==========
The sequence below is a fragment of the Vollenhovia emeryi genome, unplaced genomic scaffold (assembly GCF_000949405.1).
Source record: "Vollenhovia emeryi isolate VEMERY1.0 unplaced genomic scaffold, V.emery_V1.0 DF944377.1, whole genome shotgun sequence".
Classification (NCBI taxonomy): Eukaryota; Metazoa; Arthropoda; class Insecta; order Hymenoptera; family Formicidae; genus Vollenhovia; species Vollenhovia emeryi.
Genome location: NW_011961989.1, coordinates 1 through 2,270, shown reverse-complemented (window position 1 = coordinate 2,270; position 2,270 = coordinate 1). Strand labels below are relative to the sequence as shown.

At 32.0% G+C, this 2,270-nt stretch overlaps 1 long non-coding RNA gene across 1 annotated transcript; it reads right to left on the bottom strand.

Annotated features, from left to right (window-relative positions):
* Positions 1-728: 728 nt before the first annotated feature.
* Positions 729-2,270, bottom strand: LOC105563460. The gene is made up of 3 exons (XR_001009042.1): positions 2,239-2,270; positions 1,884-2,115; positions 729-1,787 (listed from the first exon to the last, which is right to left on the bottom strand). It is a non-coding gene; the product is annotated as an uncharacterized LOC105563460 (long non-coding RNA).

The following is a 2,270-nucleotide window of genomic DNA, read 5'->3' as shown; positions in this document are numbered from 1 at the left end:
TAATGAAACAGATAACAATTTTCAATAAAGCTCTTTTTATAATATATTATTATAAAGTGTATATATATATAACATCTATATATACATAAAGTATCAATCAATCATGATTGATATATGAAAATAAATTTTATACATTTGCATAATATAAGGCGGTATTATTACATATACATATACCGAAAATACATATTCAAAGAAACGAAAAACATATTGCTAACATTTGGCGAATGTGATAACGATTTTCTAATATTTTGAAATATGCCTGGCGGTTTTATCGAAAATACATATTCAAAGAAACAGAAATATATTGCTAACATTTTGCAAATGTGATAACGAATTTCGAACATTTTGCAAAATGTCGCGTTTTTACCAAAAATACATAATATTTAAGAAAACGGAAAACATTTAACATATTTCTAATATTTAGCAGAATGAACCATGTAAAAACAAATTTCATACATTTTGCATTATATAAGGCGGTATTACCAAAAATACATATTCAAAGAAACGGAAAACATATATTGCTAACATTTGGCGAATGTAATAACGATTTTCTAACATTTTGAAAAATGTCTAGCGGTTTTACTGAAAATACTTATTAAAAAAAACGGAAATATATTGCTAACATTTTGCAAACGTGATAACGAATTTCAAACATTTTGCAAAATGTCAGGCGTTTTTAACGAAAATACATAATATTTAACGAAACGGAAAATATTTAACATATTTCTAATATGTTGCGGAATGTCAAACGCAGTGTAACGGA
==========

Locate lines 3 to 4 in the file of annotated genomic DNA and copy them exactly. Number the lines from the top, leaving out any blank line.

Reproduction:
Classification (NCBI taxonomy): Eukaryota; Metazoa; Arthropoda; class Insecta; order Hymenoptera; family Formicidae; genus Vollenhovia; species Vollenhovia emeryi.
Genome location: NW_011961989.1, coordinates 1 through 2,270, shown reverse-complemented (window position 1 = coordinate 2,270; position 2,270 = coordinate 1). Strand labels below are relative to the sequence as shown.